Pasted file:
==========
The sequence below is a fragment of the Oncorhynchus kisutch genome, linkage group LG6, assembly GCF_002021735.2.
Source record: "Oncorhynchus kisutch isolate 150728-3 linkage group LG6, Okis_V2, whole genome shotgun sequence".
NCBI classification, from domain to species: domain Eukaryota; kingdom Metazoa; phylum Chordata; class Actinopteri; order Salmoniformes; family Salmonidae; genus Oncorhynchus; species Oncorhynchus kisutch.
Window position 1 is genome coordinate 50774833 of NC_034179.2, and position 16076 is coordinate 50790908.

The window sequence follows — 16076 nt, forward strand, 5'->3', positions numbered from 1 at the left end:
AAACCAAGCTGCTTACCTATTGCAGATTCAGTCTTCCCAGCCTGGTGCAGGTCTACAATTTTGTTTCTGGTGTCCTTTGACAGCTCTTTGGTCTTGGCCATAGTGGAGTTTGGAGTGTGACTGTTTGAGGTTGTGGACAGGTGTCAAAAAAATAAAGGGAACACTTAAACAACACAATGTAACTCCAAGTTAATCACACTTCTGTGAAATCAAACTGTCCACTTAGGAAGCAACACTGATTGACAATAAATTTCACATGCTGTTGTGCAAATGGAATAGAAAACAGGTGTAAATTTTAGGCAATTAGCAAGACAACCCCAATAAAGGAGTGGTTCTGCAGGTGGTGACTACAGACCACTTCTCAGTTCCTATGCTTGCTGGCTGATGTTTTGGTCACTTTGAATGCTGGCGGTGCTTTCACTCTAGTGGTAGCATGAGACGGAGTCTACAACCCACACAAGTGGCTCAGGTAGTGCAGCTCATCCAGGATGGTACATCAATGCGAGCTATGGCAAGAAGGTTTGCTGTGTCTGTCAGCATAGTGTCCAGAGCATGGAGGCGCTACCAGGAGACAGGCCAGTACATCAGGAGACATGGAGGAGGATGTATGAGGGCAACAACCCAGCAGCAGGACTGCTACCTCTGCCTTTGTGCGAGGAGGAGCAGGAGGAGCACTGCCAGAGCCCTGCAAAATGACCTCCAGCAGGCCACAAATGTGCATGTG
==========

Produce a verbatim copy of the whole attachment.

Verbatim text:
The sequence below is a fragment of the Oncorhynchus kisutch genome, linkage group LG6, assembly GCF_002021735.2.
Source record: "Oncorhynchus kisutch isolate 150728-3 linkage group LG6, Okis_V2, whole genome shotgun sequence".
NCBI classification, from domain to species: domain Eukaryota; kingdom Metazoa; phylum Chordata; class Actinopteri; order Salmoniformes; family Salmonidae; genus Oncorhynchus; species Oncorhynchus kisutch.
Window position 1 is genome coordinate 50774833 of NC_034179.2, and position 16076 is coordinate 50790908.

The window sequence follows — 16076 nt, forward strand, 5'->3', positions numbered from 1 at the left end:
AAACCAAGCTGCTTACCTATTGCAGATTCAGTCTTCCCAGCCTGGTGCAGGTCTACAATTTTGTTTCTGGTGTCCTTTGACAGCTCTTTGGTCTTGGCCATAGTGGAGTTTGGAGTGTGACTGTTTGAGGTTGTGGACAGGTGTCAAAAAAATAAAGGGAACACTTAAACAACACAATGTAACTCCAAGTTAATCACACTTCTGTGAAATCAAACTGTCCACTTAGGAAGCAACACTGATTGACAATAAATTTCACATGCTGTTGTGCAAATGGAATAGAAAACAGGTGTAAATTTTAGGCAATTAGCAAGACAACCCCAATAAAGGAGTGGTTCTGCAGGTGGTGACTACAGACCACTTCTCAGTTCCTATGCTTGCTGGCTGATGTTTTGGTCACTTTGAATGCTGGCGGTGCTTTCACTCTAGTGGTAGCATGAGACGGAGTCTACAACCCACACAAGTGGCTCAGGTAGTGCAGCTCATCCAGGATGGTACATCAATGCGAGCTATGGCAAGAAGGTTTGCTGTGTCTGTCAGCATAGTGTCCAGAGCATGGAGGCGCTACCAGGAGACAGGCCAGTACATCAGGAGACATGGAGGAGGATGTATGAGGGCAACAACCCAGCAGCAGGACTGCTACCTCTGCCTTTGTGCGAGGAGGAGCAGGAGGAGCACTGCCAGAGCCCTGCAAAATGACCTCCAGCAGGCCACAAATGTGCATGTG